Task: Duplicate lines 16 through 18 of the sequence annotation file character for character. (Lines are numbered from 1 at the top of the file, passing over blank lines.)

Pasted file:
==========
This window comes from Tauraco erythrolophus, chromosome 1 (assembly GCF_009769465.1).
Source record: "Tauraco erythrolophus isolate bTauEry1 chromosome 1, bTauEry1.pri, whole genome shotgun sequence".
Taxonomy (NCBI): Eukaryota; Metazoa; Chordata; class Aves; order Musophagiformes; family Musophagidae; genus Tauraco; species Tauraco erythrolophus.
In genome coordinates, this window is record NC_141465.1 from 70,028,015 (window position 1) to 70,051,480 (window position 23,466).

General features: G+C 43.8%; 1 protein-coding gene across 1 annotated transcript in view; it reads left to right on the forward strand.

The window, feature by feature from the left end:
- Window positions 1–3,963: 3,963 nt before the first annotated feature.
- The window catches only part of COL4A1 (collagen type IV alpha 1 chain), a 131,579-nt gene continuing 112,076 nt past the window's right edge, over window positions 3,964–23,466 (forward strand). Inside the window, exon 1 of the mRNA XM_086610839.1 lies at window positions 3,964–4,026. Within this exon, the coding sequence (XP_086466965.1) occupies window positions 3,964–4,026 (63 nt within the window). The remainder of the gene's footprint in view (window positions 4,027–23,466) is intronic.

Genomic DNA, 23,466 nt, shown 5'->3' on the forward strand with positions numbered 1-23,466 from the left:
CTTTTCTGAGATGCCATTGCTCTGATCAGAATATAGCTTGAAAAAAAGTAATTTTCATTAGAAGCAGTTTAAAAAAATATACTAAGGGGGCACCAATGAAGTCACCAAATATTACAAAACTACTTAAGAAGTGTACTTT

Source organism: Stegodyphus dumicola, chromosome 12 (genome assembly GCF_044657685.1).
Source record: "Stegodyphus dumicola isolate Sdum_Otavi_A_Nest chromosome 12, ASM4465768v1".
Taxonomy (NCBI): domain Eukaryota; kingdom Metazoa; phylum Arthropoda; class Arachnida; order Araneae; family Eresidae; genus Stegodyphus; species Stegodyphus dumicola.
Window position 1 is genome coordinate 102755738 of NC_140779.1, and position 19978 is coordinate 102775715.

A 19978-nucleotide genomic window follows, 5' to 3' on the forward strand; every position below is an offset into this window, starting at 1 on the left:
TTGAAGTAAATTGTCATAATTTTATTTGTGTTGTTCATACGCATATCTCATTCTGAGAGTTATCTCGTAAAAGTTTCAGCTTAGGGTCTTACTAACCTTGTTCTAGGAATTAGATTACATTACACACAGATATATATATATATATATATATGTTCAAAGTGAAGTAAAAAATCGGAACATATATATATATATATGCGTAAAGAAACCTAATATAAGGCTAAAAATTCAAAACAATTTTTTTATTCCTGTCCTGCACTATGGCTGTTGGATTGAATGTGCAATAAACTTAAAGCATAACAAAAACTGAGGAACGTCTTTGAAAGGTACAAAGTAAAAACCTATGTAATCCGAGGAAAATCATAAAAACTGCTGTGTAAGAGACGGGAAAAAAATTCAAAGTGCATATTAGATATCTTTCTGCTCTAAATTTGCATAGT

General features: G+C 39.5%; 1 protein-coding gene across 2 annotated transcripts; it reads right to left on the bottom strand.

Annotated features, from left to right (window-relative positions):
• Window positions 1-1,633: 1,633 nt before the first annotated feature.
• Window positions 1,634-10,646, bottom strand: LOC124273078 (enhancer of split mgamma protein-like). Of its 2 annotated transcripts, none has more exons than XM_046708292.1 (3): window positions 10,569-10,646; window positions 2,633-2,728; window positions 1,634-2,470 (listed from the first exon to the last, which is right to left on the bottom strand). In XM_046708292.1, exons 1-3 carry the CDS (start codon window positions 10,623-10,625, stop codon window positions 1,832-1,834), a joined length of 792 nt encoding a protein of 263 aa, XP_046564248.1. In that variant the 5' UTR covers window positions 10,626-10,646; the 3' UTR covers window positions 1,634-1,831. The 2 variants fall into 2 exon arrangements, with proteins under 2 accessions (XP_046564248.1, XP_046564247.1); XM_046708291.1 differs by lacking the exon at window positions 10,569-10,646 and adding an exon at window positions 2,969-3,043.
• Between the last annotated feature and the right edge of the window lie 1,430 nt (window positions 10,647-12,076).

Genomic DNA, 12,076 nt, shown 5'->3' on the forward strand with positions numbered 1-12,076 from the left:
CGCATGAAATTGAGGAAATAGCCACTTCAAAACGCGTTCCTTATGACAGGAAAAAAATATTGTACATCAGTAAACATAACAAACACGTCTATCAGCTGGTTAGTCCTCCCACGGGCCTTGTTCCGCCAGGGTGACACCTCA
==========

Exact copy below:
TTGAAGTAAATTGTCATAATTTTATTTGTGTTGTTCATACGCATATCTCATTCTGAGAGTTATCTCGTAAAAGTTTCAGCTTAGGGTCTTACTAACCTTGTTCTAGGAATTAGATTACATTACACACAGATATATATATATATATATATATGTTCAAAGTGAAGTAAAAAATCGGAACATATATATATATATATGCGTAAAGAAACCTAATATAAGGCTAAAAATTCAAAACAATTTTTTTATTCCTGTCCTGCACTATGGCTGTTGGATTGAATGTGCAATAAACTTAAAGCATAACAAAAACTGAGGAACGTCTTTGAAAGGTACAAAGTAAAAACCTATGTAATCCGAGGAAAATCATAAAAACTGCTGTGTAAGAGACGGGAAAAAAATTCAAAGTGCATATTAGATATCTTTCTGCTCTAAATTTGCATAGT

General features: G+C 39.5%; 1 protein-coding gene across 2 annotated transcripts; it reads right to left on the bottom strand.

Annotated features, from left to right (window-relative positions):